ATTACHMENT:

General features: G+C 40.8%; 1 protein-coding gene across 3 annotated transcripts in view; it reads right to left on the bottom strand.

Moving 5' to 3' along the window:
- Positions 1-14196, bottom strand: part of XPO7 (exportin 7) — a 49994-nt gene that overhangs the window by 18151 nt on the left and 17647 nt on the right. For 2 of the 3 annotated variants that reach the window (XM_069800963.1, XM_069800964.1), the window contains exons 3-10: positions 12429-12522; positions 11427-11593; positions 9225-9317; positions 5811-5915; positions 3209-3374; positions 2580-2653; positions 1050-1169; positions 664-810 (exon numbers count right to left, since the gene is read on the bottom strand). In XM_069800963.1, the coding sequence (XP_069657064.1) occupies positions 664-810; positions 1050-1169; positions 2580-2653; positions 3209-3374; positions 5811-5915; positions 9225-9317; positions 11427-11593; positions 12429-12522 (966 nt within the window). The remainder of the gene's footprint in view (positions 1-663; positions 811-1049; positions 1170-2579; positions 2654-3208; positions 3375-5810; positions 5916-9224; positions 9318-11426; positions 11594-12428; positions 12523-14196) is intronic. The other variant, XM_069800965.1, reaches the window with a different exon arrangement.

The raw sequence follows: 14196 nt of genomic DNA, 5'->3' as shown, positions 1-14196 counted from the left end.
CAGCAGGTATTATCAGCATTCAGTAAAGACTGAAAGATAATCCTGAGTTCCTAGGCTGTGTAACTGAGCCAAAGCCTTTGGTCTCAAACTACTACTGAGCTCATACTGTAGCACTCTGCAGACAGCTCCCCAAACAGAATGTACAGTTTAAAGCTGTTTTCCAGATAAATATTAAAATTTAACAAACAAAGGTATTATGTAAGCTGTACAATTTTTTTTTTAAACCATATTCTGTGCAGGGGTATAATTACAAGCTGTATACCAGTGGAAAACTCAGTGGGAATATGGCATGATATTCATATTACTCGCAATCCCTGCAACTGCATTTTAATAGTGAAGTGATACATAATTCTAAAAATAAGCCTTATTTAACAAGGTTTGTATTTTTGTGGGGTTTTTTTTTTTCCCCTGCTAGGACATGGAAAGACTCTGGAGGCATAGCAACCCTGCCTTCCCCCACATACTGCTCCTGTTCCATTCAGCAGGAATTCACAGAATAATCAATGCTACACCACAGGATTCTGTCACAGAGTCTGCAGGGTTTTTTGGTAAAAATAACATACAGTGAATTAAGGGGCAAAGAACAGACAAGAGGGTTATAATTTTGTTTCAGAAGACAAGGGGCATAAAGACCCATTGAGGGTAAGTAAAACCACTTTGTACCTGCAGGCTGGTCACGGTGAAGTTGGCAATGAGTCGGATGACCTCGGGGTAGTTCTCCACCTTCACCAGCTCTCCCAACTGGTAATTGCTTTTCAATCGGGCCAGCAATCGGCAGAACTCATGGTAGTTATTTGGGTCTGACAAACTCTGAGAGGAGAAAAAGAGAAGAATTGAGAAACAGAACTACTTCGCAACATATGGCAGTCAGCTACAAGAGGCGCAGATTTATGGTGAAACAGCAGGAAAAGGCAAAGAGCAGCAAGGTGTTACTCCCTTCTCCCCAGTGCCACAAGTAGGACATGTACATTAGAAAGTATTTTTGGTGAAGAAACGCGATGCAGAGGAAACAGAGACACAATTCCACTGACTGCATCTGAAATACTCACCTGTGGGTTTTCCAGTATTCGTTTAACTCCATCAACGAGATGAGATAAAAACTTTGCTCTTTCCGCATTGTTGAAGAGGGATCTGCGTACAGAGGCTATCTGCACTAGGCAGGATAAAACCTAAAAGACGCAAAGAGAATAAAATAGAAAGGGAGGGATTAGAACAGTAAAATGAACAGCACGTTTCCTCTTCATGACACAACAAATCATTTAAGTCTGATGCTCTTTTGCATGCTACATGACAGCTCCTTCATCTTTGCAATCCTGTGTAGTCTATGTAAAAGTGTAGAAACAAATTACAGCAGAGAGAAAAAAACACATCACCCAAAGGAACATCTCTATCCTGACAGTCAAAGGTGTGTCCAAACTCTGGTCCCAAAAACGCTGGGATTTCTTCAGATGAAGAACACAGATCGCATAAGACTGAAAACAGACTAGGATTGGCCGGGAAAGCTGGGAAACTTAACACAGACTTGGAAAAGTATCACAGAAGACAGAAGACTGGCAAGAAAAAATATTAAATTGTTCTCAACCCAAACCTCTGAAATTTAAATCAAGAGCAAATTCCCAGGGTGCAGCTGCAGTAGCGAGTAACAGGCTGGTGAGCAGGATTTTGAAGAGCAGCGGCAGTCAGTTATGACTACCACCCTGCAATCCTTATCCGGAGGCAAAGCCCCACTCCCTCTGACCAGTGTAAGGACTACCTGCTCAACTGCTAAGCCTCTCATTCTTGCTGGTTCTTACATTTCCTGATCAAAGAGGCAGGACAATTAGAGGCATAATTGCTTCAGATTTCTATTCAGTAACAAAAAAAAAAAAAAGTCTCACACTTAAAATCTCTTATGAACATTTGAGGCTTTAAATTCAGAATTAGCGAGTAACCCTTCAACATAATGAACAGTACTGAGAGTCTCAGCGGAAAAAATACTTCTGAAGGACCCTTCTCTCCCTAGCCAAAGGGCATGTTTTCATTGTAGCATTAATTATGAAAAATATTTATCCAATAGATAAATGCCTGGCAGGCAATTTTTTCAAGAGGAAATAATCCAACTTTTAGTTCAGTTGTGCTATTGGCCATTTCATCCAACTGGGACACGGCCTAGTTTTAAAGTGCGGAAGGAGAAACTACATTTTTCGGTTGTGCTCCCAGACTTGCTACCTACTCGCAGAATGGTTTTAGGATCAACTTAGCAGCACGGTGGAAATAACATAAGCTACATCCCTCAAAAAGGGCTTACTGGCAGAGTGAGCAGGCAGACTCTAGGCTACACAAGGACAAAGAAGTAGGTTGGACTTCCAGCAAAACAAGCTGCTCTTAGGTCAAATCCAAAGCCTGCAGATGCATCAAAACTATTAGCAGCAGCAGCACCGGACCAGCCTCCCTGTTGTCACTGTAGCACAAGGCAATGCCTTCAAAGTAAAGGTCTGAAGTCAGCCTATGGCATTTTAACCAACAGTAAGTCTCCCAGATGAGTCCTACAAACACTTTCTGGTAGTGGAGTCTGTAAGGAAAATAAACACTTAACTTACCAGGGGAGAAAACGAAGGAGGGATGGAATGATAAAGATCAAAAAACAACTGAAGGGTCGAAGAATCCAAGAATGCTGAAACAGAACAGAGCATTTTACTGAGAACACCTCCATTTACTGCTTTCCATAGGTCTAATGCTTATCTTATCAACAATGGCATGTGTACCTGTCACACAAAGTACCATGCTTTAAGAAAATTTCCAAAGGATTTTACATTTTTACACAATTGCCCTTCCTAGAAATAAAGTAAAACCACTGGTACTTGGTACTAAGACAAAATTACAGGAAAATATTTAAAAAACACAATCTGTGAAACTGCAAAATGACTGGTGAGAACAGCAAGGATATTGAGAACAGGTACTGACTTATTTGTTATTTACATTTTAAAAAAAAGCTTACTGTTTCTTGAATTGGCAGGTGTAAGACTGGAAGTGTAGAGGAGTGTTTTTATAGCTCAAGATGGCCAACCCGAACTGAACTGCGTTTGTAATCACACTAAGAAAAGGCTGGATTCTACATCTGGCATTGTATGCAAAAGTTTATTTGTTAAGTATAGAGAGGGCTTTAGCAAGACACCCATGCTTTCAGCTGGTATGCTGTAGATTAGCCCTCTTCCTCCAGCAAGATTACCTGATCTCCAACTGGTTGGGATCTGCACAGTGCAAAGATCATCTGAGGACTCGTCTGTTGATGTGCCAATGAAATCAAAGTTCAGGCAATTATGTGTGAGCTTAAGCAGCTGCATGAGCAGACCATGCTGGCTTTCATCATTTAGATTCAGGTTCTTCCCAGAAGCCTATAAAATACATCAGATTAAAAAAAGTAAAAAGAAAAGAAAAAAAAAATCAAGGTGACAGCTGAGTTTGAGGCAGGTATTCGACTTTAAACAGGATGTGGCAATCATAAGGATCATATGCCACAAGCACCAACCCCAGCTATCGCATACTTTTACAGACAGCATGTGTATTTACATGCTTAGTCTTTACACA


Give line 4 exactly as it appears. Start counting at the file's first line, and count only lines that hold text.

The raw sequence follows: 14196 nt of genomic DNA, 5'->3' as shown, positions 1-14196 counted from the left end.